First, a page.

Obesity is a critical global epidemic, a leading cause of preventable death, and a source of skyrocketing health
care costs. Currently more than two thirds of US adults are overweight and at least one third are considered
obese. It is increasingly appreciated that obesity is linked to chronic, low-grade inflammation in visceral adipose
tissue and an associated spectrum of metabolic abnormalities including insulin resistance, fatty liver disease,
and type-2 diabetes (T2D) in addition to related conditions such as heart disease, asthma, cancer, and stroke.
To help control this epidemic, it will be critical to understand the specific roles of key immune cells which regulate
or exacerbate inflammation and metabolic disease in obese patients.
While many of the B cells resident in lean adipose tissue are IL-10-producing B regulatory cells (Breg), B
cell numbers increase in adipose tissue of obese mice and may play a role in the chronic inflammation
characteristic of obese visceral adipose tissue (VAT). Combined alterations in B cell antigen presentation,
cytokine profile, and antibody repertoire during obesity in mice and T2D in humans likely contributes to metabolic
disease by supporting T cell mediated-inflammation and insulin resistance; however, the cause of VAT B cell
dysregulation during obesity or T2D remains unknown. iNKT cells also make up 10-20% of T cells in healthy
adipose tissue but this proportion is reduced in obese mice and humans. Activation of the remaining iNKT cells
by the glycolipid agonist, aGalactosylceramide (aGalCer), reduces many of the inflammatory symptoms of
obesity, suggesting their loss is another important contributor to the dysregulated immune environment evident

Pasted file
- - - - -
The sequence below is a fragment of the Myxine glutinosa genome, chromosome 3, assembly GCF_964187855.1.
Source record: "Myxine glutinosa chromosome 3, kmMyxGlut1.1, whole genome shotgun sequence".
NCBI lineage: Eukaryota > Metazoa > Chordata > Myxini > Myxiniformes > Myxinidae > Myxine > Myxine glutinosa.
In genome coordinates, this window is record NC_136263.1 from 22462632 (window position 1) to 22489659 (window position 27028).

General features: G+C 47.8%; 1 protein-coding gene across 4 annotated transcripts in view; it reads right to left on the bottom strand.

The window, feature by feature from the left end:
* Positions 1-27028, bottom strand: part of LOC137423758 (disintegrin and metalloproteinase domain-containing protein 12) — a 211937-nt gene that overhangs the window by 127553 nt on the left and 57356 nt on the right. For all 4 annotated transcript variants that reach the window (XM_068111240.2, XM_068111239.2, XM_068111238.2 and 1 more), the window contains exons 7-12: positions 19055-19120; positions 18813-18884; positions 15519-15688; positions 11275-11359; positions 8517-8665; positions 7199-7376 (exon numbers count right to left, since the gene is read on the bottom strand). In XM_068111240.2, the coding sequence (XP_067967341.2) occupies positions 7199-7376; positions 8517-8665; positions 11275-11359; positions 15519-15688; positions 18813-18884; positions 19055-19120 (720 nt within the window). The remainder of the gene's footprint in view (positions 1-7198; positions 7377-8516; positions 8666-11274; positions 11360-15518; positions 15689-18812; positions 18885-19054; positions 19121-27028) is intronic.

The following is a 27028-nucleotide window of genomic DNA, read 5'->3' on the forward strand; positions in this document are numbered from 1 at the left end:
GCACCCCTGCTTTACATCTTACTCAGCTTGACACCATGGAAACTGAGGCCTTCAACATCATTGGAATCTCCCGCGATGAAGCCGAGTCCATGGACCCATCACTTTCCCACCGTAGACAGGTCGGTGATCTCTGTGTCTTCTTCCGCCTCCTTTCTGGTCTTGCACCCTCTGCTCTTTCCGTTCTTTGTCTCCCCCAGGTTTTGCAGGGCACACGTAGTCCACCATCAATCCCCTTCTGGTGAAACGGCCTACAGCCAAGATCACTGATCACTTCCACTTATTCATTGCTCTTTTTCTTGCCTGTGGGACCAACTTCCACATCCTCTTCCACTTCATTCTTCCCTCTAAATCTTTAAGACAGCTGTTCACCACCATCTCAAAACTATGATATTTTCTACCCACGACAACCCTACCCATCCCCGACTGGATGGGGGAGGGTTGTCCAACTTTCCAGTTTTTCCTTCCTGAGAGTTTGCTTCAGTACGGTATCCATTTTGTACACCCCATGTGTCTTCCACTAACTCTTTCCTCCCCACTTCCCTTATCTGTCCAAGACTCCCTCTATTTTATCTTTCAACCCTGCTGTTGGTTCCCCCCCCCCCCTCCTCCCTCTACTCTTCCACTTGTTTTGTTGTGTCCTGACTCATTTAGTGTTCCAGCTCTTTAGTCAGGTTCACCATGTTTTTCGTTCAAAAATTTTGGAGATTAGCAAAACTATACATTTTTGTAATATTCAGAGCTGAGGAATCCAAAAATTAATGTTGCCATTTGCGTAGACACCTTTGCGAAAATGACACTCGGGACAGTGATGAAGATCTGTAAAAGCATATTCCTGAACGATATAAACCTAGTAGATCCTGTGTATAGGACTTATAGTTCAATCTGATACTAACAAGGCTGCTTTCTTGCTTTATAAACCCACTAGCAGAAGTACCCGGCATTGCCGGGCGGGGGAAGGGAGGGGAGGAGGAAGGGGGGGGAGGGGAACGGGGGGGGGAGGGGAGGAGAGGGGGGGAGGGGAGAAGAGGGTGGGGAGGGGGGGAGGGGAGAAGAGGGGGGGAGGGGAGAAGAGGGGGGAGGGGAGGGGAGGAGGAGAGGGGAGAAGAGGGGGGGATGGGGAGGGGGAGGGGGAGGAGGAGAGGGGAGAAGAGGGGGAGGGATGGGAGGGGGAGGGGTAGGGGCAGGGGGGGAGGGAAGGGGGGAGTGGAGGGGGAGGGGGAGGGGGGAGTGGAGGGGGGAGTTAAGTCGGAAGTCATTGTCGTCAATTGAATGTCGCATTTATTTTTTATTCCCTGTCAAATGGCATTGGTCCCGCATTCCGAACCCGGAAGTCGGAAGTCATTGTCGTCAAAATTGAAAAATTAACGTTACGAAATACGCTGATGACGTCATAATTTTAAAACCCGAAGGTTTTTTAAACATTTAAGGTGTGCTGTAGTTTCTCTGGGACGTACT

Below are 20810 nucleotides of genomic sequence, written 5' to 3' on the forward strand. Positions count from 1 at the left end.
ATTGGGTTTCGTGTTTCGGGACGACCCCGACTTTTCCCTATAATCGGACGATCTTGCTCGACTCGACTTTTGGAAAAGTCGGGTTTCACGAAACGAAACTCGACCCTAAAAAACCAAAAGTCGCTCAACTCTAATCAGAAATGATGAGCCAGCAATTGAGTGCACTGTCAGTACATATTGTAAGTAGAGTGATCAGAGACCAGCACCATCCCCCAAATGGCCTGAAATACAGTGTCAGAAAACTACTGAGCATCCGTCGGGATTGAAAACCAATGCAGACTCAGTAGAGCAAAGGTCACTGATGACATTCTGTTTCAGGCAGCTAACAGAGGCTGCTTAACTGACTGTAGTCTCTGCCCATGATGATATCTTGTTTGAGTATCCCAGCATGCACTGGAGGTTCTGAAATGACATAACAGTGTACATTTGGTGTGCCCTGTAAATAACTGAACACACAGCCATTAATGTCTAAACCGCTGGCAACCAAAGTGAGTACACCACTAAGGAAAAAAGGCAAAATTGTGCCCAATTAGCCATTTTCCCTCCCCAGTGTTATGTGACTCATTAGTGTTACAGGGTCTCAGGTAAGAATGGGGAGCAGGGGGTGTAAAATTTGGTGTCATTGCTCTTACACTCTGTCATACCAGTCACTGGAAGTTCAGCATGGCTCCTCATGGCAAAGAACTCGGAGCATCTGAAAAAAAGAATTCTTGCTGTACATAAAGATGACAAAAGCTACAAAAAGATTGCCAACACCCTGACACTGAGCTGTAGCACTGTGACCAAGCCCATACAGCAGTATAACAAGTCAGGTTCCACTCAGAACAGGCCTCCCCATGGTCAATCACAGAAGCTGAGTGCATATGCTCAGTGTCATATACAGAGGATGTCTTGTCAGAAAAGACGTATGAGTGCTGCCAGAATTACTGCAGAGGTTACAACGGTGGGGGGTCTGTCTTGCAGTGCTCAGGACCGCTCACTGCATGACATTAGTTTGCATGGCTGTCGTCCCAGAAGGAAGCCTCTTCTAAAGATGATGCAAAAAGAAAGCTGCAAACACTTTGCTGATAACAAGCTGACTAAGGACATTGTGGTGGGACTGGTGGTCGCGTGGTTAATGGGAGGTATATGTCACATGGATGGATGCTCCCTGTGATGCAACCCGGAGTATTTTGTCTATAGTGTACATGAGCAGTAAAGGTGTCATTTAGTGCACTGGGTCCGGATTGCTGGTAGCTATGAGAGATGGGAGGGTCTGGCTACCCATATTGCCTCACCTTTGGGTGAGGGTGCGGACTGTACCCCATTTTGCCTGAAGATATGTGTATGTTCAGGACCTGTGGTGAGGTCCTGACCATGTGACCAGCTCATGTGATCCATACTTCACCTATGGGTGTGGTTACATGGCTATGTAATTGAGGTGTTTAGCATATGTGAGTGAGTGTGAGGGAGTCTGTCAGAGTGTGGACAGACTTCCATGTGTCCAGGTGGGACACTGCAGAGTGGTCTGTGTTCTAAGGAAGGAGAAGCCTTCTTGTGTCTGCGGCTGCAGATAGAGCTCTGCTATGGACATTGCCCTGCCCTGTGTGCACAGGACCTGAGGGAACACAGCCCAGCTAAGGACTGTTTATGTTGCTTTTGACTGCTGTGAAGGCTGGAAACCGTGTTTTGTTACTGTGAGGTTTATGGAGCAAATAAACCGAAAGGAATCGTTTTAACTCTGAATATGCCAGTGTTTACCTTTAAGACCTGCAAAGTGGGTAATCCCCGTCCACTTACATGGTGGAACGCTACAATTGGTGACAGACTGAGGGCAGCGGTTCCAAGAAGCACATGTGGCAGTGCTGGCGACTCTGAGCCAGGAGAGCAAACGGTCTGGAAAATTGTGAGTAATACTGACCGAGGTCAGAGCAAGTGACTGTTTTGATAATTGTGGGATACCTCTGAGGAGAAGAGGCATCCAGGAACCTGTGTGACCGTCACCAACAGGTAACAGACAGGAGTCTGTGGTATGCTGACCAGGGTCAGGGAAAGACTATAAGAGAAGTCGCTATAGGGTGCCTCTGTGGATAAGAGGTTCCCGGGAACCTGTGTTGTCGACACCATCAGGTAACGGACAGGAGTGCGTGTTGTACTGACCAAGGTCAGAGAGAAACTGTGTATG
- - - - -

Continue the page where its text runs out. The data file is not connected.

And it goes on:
during obesity or related autoimmune or inflammatory diseases.
We have shown that aGalCer-activated murine iNKT cells directly interact with splenic B cells to produce
antigen-specific IgG and expand IL-10+ Breg cells. Interestingly, we also see that activated iNKT cells can mediate
a similar increase in IL-10+ Breg cells in VAT, suggesting they play a key role in maintaining adipose homeostasis.
In a related murine model of chronic inflammation, we find that iNKT cells can also be licensed by neutrophils to
regulate autoreactive B cells in spleen, but the influence of neutrophils on iNKT cells and their downstream
effects on B cells in adipose tissue remains as yet uncharacterized. We hypothesize that an early neutrophil
influx educates iNKT cells in adipose tissue of obese mice to drive a pathogenic shift from Breg to B effector cells.
iNKT cell activation may also reduce metabolic disease during obesity in part by re-establishing a healthy
regulatory B cell population. These studies will enhance our understanding of key regulatory immune cell
populations in healthy and chronically inflamed obese adipose tissue with implications for many other
inflammatory diseases and related conditions such as T2D, cancer, and stroke.